Tomorrow, our daughter Johanna arrives from Italy for a ten-day visit divided between Sebastopol and San Francisco. This is an annual delight, an absolute affirmation of spring. Come fall, we reverse the direction and go to spend time in her beautiful woodland home. Whichever direction, it’s nectar for my soul.
Johanna gave me my first vision of femininity. I grew up with a lady in her fifties, in no way a role model for a little girl. At some point her exasperation with me hit a limit, and she announced that while I might qualify as female, I was certainly not feminine. Well, hey, neither was she. We were both clueless.
Then I became the mother of a son. Any baby was from the moon, as far as I knew. I did two years of mothering with a boy-child as my center, and that more or less set the parameters. Then hey, here comes a daughter, from a different moon, and everything required recalibration. Reboot, reset, pay attention.
The Bible pays a lot of attention to the child who “opens the womb.” Yes, everything changes profoundly at that point for the mother. But in my case, my second engendering was as profound an opening, unlocking neglected hallways of my soul. We have trod a long, complicated and colorful path together, Johanna and I, and every reunion is a new fragrance.
Take care of my girl, Lufthansa, and may the gatekeepers at SFO’s CBP give her a welcome passage. They don’t have to hire a brass band, but a little courtesy would be appreciated.
We’re starting on the second draft of a new novel CHEMO and also working on the front yard. There are similarities.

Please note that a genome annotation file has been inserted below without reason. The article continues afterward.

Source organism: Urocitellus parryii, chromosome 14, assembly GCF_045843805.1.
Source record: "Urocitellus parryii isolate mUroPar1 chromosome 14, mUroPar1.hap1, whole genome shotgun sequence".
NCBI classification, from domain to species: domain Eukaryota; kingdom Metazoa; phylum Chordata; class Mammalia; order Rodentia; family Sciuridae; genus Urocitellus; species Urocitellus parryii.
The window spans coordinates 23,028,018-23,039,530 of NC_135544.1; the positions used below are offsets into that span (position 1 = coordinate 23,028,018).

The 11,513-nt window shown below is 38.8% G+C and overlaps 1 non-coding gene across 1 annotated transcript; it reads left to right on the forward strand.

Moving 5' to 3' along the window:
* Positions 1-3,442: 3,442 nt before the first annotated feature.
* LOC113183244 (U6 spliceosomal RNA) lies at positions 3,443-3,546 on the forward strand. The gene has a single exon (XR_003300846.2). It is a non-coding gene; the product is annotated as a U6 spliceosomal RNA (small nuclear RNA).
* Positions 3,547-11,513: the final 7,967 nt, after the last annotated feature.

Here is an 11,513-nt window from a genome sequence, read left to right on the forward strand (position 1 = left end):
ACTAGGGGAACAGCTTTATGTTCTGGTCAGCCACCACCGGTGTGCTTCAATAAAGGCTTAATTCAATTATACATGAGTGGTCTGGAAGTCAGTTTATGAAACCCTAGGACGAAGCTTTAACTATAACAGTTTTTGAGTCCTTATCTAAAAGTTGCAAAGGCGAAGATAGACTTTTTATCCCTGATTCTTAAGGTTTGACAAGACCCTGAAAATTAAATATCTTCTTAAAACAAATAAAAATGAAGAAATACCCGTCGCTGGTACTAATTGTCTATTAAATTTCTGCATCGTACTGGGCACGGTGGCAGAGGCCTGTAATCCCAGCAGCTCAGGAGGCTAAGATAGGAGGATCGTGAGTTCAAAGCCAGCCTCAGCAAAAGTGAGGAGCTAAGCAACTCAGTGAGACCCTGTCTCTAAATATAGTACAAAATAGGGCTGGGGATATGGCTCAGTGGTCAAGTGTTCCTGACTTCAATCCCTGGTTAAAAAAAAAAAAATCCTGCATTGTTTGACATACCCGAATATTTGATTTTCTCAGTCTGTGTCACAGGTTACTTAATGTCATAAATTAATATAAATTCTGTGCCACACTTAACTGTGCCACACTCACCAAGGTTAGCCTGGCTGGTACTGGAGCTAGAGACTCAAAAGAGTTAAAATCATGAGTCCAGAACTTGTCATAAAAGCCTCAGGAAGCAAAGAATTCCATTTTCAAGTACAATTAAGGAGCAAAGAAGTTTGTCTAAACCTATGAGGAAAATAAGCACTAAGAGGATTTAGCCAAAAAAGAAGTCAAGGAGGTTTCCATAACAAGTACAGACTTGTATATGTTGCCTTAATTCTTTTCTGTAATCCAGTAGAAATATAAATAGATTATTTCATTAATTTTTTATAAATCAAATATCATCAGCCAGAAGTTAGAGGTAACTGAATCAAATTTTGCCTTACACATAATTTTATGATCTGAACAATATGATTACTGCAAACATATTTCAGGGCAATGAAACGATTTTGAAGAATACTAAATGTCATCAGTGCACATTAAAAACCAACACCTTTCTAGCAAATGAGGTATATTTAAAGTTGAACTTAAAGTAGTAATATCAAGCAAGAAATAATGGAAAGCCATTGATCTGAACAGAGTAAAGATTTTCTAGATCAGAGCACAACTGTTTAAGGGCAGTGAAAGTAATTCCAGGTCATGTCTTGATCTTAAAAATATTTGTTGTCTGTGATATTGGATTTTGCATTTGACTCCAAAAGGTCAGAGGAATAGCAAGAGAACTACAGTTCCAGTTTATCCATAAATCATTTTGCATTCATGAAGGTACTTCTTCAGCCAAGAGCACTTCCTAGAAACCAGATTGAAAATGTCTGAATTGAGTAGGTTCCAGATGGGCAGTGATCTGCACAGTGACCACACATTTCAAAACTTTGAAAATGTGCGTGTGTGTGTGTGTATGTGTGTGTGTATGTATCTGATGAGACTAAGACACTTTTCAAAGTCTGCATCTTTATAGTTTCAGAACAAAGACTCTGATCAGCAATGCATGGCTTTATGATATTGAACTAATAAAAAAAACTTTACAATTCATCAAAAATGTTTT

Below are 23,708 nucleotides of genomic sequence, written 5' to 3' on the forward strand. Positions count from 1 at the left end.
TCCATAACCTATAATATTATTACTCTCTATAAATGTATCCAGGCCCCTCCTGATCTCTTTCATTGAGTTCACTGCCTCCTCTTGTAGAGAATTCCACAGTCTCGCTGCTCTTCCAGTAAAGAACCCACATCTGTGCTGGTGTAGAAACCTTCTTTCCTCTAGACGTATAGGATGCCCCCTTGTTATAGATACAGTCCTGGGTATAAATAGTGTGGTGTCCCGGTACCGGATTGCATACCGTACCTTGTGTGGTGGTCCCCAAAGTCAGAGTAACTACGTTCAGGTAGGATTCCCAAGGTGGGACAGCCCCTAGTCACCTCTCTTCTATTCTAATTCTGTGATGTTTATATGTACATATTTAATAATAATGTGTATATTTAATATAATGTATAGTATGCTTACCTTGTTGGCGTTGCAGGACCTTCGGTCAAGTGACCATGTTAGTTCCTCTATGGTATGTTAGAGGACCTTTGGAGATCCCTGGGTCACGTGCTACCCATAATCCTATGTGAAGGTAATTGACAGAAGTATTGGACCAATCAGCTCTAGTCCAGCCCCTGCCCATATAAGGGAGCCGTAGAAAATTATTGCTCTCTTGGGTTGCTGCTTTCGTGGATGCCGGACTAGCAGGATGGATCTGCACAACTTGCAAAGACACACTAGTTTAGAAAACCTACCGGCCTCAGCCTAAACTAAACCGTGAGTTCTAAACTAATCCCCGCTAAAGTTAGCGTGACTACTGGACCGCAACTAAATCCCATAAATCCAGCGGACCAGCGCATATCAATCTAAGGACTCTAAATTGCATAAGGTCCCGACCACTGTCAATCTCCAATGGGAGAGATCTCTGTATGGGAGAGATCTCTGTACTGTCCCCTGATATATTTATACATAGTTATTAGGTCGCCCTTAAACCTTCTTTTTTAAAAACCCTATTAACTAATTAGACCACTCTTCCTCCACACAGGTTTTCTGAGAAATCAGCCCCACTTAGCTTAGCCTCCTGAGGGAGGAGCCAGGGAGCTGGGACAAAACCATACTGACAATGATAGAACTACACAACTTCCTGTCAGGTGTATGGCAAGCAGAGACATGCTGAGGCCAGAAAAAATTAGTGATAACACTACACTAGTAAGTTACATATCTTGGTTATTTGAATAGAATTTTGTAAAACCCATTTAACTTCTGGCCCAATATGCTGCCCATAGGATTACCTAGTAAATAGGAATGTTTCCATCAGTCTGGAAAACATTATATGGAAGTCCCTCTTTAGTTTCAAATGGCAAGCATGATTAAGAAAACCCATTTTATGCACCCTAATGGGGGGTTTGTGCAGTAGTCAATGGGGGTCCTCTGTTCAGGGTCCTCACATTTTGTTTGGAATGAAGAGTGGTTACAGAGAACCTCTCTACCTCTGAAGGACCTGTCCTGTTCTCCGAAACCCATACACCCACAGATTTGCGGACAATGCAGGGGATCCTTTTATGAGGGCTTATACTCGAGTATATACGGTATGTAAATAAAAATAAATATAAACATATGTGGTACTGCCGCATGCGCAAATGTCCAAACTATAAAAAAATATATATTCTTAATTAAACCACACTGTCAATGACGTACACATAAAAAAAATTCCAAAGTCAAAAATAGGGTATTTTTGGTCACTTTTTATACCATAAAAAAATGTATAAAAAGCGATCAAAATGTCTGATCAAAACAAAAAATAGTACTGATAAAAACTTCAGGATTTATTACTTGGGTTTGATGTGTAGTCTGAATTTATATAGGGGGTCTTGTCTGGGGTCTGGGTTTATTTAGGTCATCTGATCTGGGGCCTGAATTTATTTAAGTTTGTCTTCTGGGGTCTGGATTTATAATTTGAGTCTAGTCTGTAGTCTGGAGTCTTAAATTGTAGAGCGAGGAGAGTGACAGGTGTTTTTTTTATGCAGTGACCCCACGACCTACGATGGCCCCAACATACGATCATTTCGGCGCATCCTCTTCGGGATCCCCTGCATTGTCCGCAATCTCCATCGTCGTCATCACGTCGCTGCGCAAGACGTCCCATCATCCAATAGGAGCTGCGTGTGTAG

The challenge with the novel is that it’s a big mess: a plot full of holes, a narrator whose digressions wear thin after chapter two, and an overriding confusion on what the hell it’s about. I think it holds promise.
The front yard: one side has always been weird and wild, and we’ve found a way, I think, to preserve the weird-wild while making it seem intentional, creating little strategic hamlets of order amid the chaos. It’s the other side that presents the challenge.
Long ago we extirpated all the grass from it and transplanted little divots of moss that we scraped from walkways and brickwork thereabouts, creating a lush carpet of green. It’s survived raccoons ripping up clawfuls foraging for grubs, the constant invasion of baby-tears, an annual fall of redwood duff and maple leaves, and spans of benign neglect.
Now, however, a new challenge: patches of a scaly gray-green fungus or lichen that’s created mangy patches among the moss. From a distance it blends right in, but up close it’s a skin disease. In some spots I can pick it out of the moss with the tip of a paring knife, kneeling with my sun-worshipping butt in the air. Other spots require genocide. We excise four to six square inches, scrape more moss from the walkway, and replant it, water it, stomp it down, and hope for the best. Thus far it holds promise. I might in fact make a new career in hair restoration, if green hair becomes the fashion.
Rewrites and replantings have a primal commonality. With writing, the difference is that while you’re gouging out the mange, it’s likely to be mange you’re very fond of, beautifully crafted mange, cutting-edge mange, deeply felt mange. And then you have to scrape your calicified brainpaths for appropriate organics, paste it in, hope it takes root.
Yet no one sentenced us to write a novel or sculpt a moss garden, so our complaints are suspect, we readily admit. Still, at times complaining can be fun and may even attain the stature of art, if we can keep the fungus out of it.